It’s the little things that make life wonderful.

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I woke delighted this morning to see lights dancing through my curtain (the sun rises behind a large tree outside my window). It reminded me of the beauty and diversity of creation, the small things God incorporates to make our lives more beautiful and joyous.

For me the infinite diversity and beauty of creation and our ability to appreciate it are some of the greatest proofs of his existence. Evolution cannot explain our appreciation of beauty. It has no practical purpose in our survival, but I’m so glad of its enrichment.

The joy of the morning.

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Sometimes I miss the wonder of it, immersed in plans and busyness, but leaning out of my window on a spring morning I pause to smell the freshness, the scent of nature outside my window, the gentle warmth of the sun on my face, bringing colour and light to the surrounding garden. I remember the beauty of it all and I’m so glad to be alive.

How to be thankful – empathy!

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I still remember when visiting friends in Sicily, after a long stay helping in a critical situation in  Greece concerning Kurdish refugees. Our host remarked how thankful and appreciative my kids were compared to hers. How did I do it? she asked.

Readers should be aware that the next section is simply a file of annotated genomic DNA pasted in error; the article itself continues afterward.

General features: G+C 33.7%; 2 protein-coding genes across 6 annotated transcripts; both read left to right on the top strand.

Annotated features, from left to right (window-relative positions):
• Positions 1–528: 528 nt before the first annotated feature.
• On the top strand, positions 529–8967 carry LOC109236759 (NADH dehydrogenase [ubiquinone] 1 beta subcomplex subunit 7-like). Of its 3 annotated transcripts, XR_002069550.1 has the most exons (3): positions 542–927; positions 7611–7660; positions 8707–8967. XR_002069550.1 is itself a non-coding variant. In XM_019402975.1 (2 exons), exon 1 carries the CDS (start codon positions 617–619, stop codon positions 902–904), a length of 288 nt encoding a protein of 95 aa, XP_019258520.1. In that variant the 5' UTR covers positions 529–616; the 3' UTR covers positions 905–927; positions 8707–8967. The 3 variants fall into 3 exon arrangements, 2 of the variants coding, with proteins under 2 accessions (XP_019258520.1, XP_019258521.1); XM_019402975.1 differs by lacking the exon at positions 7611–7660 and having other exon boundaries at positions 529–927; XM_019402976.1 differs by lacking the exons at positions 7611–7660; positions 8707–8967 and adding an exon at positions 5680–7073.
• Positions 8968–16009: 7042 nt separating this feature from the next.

I replied, when you don’t eat meat for months, have to bathe in a bowl of hot water, wake to freezing cold and fight constant mold on the walls and ceilings in winter and intense heat in summer, your home seems like paradise on earth by comparison!

Needless to say our conditions were much better than those of the refugees we were trying to help (we at least had a house!)

I thank God every day for my beautiful, warm apartment, pension and sweet supportive family. I am so blessed!

So I’m not the only one!

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(The photo is from bing images as we can’t take photos of our special sailors)

My eleven year old grandson was a little anxious at the idea of accompanying me to my volunteer sailing. He loves kayaking and water in general but wasn’t sure how he’d be around disabled folks. (He was staying with me while his parents were away.)

“I don’t know how to act, I just feel so bad for them,” he explained.

“Don’t “act”, just be yourself, they are experts at that,” I explained. “Show them respect by treating them as you would anyone else.”

He was trying extra hard to be helpful as we helped ready the boats. A normally friendly guy, he seemed a little reticent around all us busy retired folks (it being a week day the younger volunteers  were working). Then the “special” sailors began to arrive. He’d been helping fish out the weed with a long branch (it’s been a problem this year) and one of the teenage sailors seemed to think this a great task and joined him.  They seemed to quietly enjoy each other’s company sharing the task, so our smart leader decided to try him on a kata-canoe together with several other sailors and a carer.

I was drafted to the safety boat from which I noticed a lot of noise coming from the canoe, my grandson’s voice yelling above the commotion. Concerned that he might be making a nuisance of himself (he can get a bit much sometimes lol!) we drew alongside and I asked the carer  if he was getting too rambunctious, but he replied, no he was doing great at getting the others to join in.

After the session ended he came bounding up.

“I’ve never had so much fun and I just made five new friends! I see what you mean Gran , I really like these guys!” he yelled at me.